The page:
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Articles containing the keyword 'salvage'

Category: Research article

article id 451, category Research article
Thomas P. Sullivan, Druscilla S. Sullivan, Pontus M. F. Lindgren, Douglas B. Ransome. (2010). Green-tree retention and life after the beetle: stand structure and small mammals 30 years after salvage harvesting. Silva Fennica vol. 44 no. 5 article id 451. https://doi.org/10.14214/sf.451
Keywords: biodiversity; stand structure; Pseudotsuga menziesii; ecological indicators; green-tree retention; small mammals; mountain pine beetle; Pinus contorta; salvage harvest
Abstract | View details | Full text in PDF | Author Info
We report on a retrospective investigation of the impacts of salvage harvesting of lodgepole pine (Pinus contorta var. latifolia Engelm. ex S. Wats.), killed by an outbreak of mountain pine beetle (Dendroctonus ponderosae Hopk.) in the 1970s, with variable retention of Douglas-fir (Pseudotsuga menziesii (Mirbel) Franco). Our inference to biodiversity was coniferous stand structure and four mammal species: the southern red-backed vole (Myodes gapperi Vigors), common shrew (Sorex cinereus Kerr), red squirrel (Tamiasciurus hudsonicus Erxleben) and northern flying squirrel (Glaucomys sabrinus Shaw). We tested hypotheses that, at 30 years after salvage harvest of beetle-killed lodgepole pine trees, (1) abundance and diversity of stand structure, and (2) abundance of mammal species, will increase with higher levels of green-tree retention (GTR). Stand structure attributes and small mammals were sampled during 2005–2008 in young pine stands, with a range of GTR seed-trees (none, dispersed, and aggregated Douglas-fir), and uncut forest in south-central British Columbia, Canada. Diameters and heights of Douglas-fir and lodgepole pine and basal area of total conifers supported hypothesis (1). Mean abundance of the red-backed vole was consistently higher (2.3 to 6.4 times) in the uncut forest than other stands. Overall mean patterns of abundance for common shrews, red squirrels, and northern flying squirrels were similar among treatment stands. Mean abundance of the red-backed vole supported hypothesis (2), but numbers of the other three species did not. There is “life after the beetle” at 30 years after salvage harvesting, and this was enhanced by GTR.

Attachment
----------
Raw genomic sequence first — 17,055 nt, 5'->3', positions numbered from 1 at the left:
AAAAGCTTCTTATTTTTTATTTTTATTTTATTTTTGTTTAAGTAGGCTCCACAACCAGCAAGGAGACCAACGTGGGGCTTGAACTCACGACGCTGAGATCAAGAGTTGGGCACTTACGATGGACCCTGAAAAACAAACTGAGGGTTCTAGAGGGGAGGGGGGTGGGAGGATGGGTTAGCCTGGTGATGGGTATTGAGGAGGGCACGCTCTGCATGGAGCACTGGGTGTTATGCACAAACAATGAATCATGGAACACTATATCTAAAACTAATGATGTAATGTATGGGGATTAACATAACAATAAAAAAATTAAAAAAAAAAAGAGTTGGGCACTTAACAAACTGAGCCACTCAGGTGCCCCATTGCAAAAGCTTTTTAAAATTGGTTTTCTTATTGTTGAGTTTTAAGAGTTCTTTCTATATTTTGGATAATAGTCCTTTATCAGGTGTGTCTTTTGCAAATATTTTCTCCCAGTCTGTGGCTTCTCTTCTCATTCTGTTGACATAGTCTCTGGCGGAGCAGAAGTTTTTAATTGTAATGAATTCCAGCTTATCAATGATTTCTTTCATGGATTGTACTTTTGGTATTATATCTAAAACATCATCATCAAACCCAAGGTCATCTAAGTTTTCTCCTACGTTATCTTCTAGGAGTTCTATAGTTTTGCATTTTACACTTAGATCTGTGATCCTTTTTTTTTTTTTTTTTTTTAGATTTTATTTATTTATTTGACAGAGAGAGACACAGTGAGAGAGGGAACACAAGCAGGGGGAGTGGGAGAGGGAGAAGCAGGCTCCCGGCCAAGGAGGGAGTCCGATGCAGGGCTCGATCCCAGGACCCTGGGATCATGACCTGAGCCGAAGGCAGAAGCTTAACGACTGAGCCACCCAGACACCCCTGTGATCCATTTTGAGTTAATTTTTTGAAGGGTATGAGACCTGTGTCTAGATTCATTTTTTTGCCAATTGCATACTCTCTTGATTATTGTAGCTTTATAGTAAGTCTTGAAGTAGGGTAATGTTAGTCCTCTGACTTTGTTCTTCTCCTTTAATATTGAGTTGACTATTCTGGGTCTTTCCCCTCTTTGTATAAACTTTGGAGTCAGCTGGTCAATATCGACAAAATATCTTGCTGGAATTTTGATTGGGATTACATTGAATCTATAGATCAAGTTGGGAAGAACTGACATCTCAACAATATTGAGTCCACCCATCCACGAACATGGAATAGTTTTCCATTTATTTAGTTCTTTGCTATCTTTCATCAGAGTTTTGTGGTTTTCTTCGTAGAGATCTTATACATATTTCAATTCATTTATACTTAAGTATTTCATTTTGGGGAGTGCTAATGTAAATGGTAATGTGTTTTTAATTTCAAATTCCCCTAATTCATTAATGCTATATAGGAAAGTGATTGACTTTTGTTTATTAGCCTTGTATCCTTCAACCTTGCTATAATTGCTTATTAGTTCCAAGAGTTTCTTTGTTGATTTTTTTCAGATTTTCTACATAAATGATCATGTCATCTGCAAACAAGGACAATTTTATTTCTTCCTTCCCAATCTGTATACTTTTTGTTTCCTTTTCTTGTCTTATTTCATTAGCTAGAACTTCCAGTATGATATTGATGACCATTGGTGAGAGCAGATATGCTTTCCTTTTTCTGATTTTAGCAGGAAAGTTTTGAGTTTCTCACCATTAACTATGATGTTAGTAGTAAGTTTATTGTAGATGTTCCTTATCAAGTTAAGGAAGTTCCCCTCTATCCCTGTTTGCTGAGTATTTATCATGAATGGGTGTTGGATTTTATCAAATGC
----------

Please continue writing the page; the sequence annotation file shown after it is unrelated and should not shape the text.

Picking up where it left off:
• Sullivan, Department of Forest Sciences, Faculty of Forestry, University of BC, 2424 Main Mall, Vancouver, BC, Canada V6T 1Z4 E-mail: tom.sullivan@ubc.ca (email)
  • Sullivan, Department of Forest Sciences, Faculty of Forestry, University of BC, 2424 Main Mall, Vancouver, BC, Canada V6T 1Z4 E-mail: dss@nn.ca
  • Lindgren, Applied Mammal Research Institute, 11010 Mitchell Avenue, Summerland, BC, Canada V0H 1Z8 E-mail: pmfl@nn.ca
  • Ransome, Applied Mammal Research Institute, 11010 Mitchell Avenue, Summerland, BC, Canada V0H 1Z8 E-mail: dbr@nn.ca
article id 176, category Research article
María Pasalodos-Tato, Timo Pukkala, Antonio Rigueiro-Rodríguez, Esther Fernández-Nunez, María Rosa Mosquera-Losada. (2009). Optimal management of Pinus radiata silvopastoral systems established on abandoned agricultural land in Galicia (north-western Spain). Silva Fennica vol. 43 no. 5 article id 176. https://doi.org/10.14214/sf.176
Keywords: simulation; economic profitability; optimization; risk reduction; salvage
Abstract | View details | Full text in PDF | Author Info
Timber production has been the main objective in forest production in Galicia for a long time. Nevertheless, factors such as fire risk and the need to obtain non-timber benefits make other production alternatives like silvopastoral systems worth of consideration. Integration of grazing in the production system not only diversifies products and benefits, but also decreases fire risk by enhancing fuel control. Nonetheless, few studies have examined the economic profitability of these systems. This article analyses the economics of silvopastoral systems established on abandoned agricultural soils afforested with Pinus radiata D. Don. Different tree planting densities, discounting rates, grass values and fire risk scenarios were analysed. The technique employed is based on the combination of an optimization algorithm and a simulator of stand growth and grass yield. The most profitable schedules were obtained with initial stand densities of 1500 trees per hectare. However, with high unit values of pasture production (high value of grass), schedules with an initial stand density of 500 trees per hectare were the most profitable. When the risk of fire was included in the analyses, silvopastoral systems were always more profitable than timber production systems. With an assumption that grazing reduces fire risk thinnings should be done earlier and heavier to reduce the expected losses due to fire and to promote grass production. This lengthens the pasture period. In general, rotation lengt
  • Pasalodos-Tato, INIA, Instituto Nacional de Investigación y Tecnología Agraria y Alimentaria. Madrid, Spain E-mail: pasalodos.maria@inia.es (email)
  • Pukkala, University of East Finland, Joensuu, Finland E-mail: tp@nn.fi
  • Rigueiro-Rodríguez, University of Santiago de Compostela, Lugo, Spain E-mail: arr@nn.es
  • Fernández-Nunez, University of Santiago de Compostela, Lugo, Spain E-mail: efn@nn.es
  • Mosquera-Losada, University of Santiago de Compostela, Lugo, Spain E-mail: mrml@nn.es

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